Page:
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ARS Home » Midwest Area » Ames, Iowa » National Animal Disease Center » Virus and Prion Research » Research » Publications at this Location » Publication #260378

Title: Analysis of Asian PRRSV Type 2 Strains

item GUO, BAOQING - Iowa State University
item Lager, Kelly
item Henningson, Jamie
item Schlink, Sarah
item Miller, Laura
item Brockmeier, Susan
item YANG, H - China Agricultural University
item Faaberg, Kay

Submitted to: United States Japan Natural Resources Animal and Avian Health Panel
Publication Type: Abstract Only
Publication Acceptance Date: 9/28/2010
Publication Date: 10/5/2010
Citation: Guo, B., Lager, K.M., Henningson, J.N., Schlink, S.N., Miller, L.C., Brockmeier, S., Yang, H.C., Faaberg, K.S. 2010. Analysis of Asian PRRSV type 2 strains [abstract]. 45th US-Japan Cooperative Program in Natural Resources Panel of Animal and Avian Health Meeting. p. 8.

Interpretive Summary:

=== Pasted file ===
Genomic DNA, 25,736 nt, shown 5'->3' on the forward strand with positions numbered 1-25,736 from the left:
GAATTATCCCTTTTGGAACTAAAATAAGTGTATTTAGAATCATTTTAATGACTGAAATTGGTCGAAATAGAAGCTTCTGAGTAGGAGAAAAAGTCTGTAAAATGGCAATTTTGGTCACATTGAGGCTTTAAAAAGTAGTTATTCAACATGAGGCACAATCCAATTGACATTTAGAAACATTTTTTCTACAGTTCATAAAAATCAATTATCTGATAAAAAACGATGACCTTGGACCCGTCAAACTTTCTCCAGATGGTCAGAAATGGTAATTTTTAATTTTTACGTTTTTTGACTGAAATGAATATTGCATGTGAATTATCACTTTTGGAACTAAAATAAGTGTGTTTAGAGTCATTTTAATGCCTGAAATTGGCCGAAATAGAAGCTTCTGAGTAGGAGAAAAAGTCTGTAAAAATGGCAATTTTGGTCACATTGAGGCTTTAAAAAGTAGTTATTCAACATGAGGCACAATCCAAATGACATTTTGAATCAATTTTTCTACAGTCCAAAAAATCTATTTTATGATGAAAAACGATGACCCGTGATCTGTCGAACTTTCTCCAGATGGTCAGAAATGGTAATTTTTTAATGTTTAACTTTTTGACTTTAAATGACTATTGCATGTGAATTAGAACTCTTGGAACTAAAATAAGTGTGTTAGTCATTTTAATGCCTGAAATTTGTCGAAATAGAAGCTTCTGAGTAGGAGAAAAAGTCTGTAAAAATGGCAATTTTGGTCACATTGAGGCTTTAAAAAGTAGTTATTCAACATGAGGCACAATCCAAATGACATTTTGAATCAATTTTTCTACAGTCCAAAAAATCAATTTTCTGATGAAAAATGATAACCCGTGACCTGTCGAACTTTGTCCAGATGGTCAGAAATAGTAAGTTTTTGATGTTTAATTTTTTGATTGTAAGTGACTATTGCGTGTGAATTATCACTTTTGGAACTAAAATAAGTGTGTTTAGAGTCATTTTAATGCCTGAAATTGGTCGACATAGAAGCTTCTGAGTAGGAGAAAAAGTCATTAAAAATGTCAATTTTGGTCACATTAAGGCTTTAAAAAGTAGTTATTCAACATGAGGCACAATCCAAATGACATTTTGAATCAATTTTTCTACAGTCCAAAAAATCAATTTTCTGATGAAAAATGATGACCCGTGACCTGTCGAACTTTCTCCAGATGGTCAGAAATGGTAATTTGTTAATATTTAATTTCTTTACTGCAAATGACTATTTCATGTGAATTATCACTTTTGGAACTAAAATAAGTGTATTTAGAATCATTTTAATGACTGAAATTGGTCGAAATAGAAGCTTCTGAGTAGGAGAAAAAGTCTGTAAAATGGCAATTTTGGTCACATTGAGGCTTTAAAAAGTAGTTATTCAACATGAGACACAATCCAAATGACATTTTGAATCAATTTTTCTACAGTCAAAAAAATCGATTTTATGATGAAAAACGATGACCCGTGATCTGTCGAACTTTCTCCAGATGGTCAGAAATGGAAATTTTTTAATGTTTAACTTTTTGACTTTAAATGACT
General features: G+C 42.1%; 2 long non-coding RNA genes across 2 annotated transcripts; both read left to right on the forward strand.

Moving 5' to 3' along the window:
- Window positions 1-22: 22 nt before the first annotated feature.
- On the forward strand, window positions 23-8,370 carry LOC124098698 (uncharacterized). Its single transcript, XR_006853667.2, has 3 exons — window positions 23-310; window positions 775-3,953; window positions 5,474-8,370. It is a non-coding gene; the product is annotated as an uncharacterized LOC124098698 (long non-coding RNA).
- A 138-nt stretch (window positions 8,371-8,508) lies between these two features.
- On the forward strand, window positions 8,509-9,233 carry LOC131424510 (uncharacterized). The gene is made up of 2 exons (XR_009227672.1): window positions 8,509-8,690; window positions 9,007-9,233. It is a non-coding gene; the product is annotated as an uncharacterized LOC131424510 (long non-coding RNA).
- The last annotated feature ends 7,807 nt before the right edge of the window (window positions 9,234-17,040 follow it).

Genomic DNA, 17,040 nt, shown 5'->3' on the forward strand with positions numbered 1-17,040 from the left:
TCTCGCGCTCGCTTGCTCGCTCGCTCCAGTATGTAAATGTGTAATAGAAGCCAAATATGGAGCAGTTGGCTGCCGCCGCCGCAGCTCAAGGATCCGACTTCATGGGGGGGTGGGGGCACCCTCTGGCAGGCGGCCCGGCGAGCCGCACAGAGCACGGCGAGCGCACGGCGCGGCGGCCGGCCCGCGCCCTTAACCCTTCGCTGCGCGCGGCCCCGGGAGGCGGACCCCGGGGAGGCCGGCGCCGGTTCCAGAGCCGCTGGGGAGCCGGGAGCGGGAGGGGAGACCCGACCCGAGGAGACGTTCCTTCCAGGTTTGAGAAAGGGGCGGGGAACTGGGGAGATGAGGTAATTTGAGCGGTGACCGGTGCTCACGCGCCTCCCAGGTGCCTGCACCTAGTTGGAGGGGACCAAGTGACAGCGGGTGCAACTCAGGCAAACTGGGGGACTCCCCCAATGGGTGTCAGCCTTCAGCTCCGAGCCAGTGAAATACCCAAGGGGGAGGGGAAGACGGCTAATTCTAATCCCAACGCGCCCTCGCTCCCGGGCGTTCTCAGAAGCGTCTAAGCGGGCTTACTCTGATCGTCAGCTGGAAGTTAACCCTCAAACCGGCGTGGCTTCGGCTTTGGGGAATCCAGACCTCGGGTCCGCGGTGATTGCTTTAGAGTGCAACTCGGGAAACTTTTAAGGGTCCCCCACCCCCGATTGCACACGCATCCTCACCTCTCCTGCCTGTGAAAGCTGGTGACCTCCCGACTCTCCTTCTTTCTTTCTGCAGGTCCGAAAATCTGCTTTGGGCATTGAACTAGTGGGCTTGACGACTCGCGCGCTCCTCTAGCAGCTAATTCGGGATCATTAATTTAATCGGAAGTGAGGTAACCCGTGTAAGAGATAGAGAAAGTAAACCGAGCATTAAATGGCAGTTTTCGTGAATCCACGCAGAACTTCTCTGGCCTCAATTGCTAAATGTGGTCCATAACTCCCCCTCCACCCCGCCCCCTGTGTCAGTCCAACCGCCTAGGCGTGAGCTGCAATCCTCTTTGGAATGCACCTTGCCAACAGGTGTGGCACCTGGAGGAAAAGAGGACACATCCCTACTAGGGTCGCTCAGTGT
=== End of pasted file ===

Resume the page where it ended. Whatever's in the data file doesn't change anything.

Technical Abstract: Novel isolates of porcine reproductive and respiratory disease virus (PRRSV) possessing a unique deletion in nonstructural protein 2 with an ORF5 RFLP of 1-4-3 appeared in China in 2006. The isolates were linked to porcine high fever disease (PHFD) and genetically similar to 2007 PHFD PRRSV isolates detected in Vietnam. This strain has continued to be problematic in several Asian countries. As part of the USDA response to the emergence of PHFD, we received purified RNA from cells infected with the Vietnamese isolate (SRV-07) from the USDA Foreign Animal Disease Diagnostic Laboratory. We also imported an infectious cDNA clone of the Chinese PRRSV JXwn06 strain. Our goals were to examine the ability to detect similar strains and to investigate potential disease consequences to the swine population if such isolates were identified in the U.S. Using SRV-07 purified RNA, a section encompassing ORF4-3' end was amplified for use in determining diagnostic testing sensitivity. The DNA product was cloned, in vitro transcribed, and the RNA forwarded to selected U.S. veterinary diagnostic laboratories for PRRSV quantitative RT-PCR and ORF5 sequencing. All laboratories were able to detect and sequence SRV-07 RNA, and all predicted an ORF5 RFLP of 143. We have also engineered an infectious clone of SRV-07 for future in vitro and in vivo phenotyping. Infectious virus was obtained from the Chinese JXwn06 cDNA clone. Under ABSL3 biocontainment, one pig was intranasally inoculated with 2 ml of 10**6 TCID50/ml rJXwn06 at passage 3. On day 2, a contact pig was placed into the pen. By day 6, the inoculated pig was ill and, on day 9, was moribund and euthanized. Necropsy serum virus titer was 10**7 TCID50/ml. The contact pig only developed mild disease and was euthanized on day 17 (15 days post contact) and PRRSV (10**5.3 TCID50/ml) was also isolated from serum. We recently infected a larger group of swine by intranasal inoculation with either 2 ml of 10**6 TCID50/ml PRRSV strain JXwn06 (n=12 challenge, n=4 contact) or the Type 2 prototype strain VR-2332 (n=8), or a sham inoculum (n=8). The pigs were monitored for 13 days during which time the JXwn06 pigs developed severe disease with 4 of them either dying or were moribund and euthanized prior to the study end. Sham-inoculated pigs and VR-2332-infected pigs did not show any severe signs. Swine were bled at days 0, 4, 7, 11 and 13 and weighed on days -1, 7 and 13. At necropsy, lung lavage was completed, tissues were collected for histopathology and tracheal bronchial lymph nodes were weighed. Labwork is underway to examine the PRRSV load in serum and lung lavage; bacterial growth in lung lavage, pericardial fluid and meninges; and pertinent cytokine RNA and protein levels in lymph nodes as well as cytokine protein levels in serum. In addition, each pig will be tested for adventitious viruses. Preliminary results of our analyses will be presented.